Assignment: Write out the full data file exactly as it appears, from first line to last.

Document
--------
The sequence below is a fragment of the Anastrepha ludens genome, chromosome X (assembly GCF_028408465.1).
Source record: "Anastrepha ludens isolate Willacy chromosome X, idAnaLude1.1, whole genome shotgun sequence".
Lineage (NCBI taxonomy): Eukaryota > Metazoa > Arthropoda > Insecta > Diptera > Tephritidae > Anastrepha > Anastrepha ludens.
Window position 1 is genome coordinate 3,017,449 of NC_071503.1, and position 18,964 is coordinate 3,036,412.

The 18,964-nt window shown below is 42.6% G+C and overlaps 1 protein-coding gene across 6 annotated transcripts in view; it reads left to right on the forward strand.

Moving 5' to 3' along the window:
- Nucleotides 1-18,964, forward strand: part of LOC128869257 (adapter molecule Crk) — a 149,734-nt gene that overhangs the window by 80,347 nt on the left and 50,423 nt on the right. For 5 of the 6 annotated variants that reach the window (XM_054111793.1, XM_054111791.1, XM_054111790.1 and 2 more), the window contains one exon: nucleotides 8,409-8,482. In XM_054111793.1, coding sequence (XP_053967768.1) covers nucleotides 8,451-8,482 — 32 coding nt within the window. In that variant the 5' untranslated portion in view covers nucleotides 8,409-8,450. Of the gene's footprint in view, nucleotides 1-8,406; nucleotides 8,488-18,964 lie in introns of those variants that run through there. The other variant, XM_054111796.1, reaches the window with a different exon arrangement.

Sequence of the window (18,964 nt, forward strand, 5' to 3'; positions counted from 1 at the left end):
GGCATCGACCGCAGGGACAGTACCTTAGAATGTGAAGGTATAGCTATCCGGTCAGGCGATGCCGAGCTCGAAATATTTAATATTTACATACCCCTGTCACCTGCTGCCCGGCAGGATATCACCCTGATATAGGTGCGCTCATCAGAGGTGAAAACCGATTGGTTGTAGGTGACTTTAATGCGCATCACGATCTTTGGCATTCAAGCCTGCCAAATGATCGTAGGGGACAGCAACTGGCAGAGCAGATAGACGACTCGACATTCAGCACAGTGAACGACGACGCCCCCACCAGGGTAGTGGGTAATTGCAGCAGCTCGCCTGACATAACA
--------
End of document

The sequence below is a fragment of the Anastrepha ludens genome, chromosome X (assembly GCF_028408465.1).
Source record: "Anastrepha ludens isolate Willacy chromosome X, idAnaLude1.1, whole genome shotgun sequence".
Lineage (NCBI taxonomy): Eukaryota > Metazoa > Arthropoda > Insecta > Diptera > Tephritidae > Anastrepha > Anastrepha ludens.
Window position 1 is genome coordinate 3,017,449 of NC_071503.1, and position 18,964 is coordinate 3,036,412.

The 18,964-nt window shown below is 42.6% G+C and overlaps 1 protein-coding gene across 6 annotated transcripts in view; it reads left to right on the forward strand.

Moving 5' to 3' along the window:
- Nucleotides 1-18,964, forward strand: part of LOC128869257 (adapter molecule Crk) — a 149,734-nt gene that overhangs the window by 80,347 nt on the left and 50,423 nt on the right. For 5 of the 6 annotated variants that reach the window (XM_054111793.1, XM_054111791.1, XM_054111790.1 and 2 more), the window contains one exon: nucleotides 8,409-8,482. In XM_054111793.1, coding sequence (XP_053967768.1) covers nucleotides 8,451-8,482 — 32 coding nt within the window. In that variant the 5' untranslated portion in view covers nucleotides 8,409-8,450. Of the gene's footprint in view, nucleotides 1-8,406; nucleotides 8,488-18,964 lie in introns of those variants that run through there. The other variant, XM_054111796.1, reaches the window with a different exon arrangement.

Sequence of the window (18,964 nt, forward strand, 5' to 3'; positions counted from 1 at the left end):
GGCATCGACCGCAGGGACAGTACCTTAGAATGTGAAGGTATAGCTATCCGGTCAGGCGATGCCGAGCTCGAAATATTTAATATTTACATACCCCTGTCACCTGCTGCCCGGCAGGATATCACCCTGATATAGGTGCGCTCATCAGAGGTGAAAACCGATTGGTTGTAGGTGACTTTAATGCGCATCACGATCTTTGGCATTCAAGCCTGCCAAATGATCGTAGGGGACAGCAACTGGCAGAGCAGATAGACGACTCGACATTCAGCACAGTGAACGACGACGCCCCCACCAGGGTAGTGGGTAATTGCAGCAGCTCGCCTGACATAACA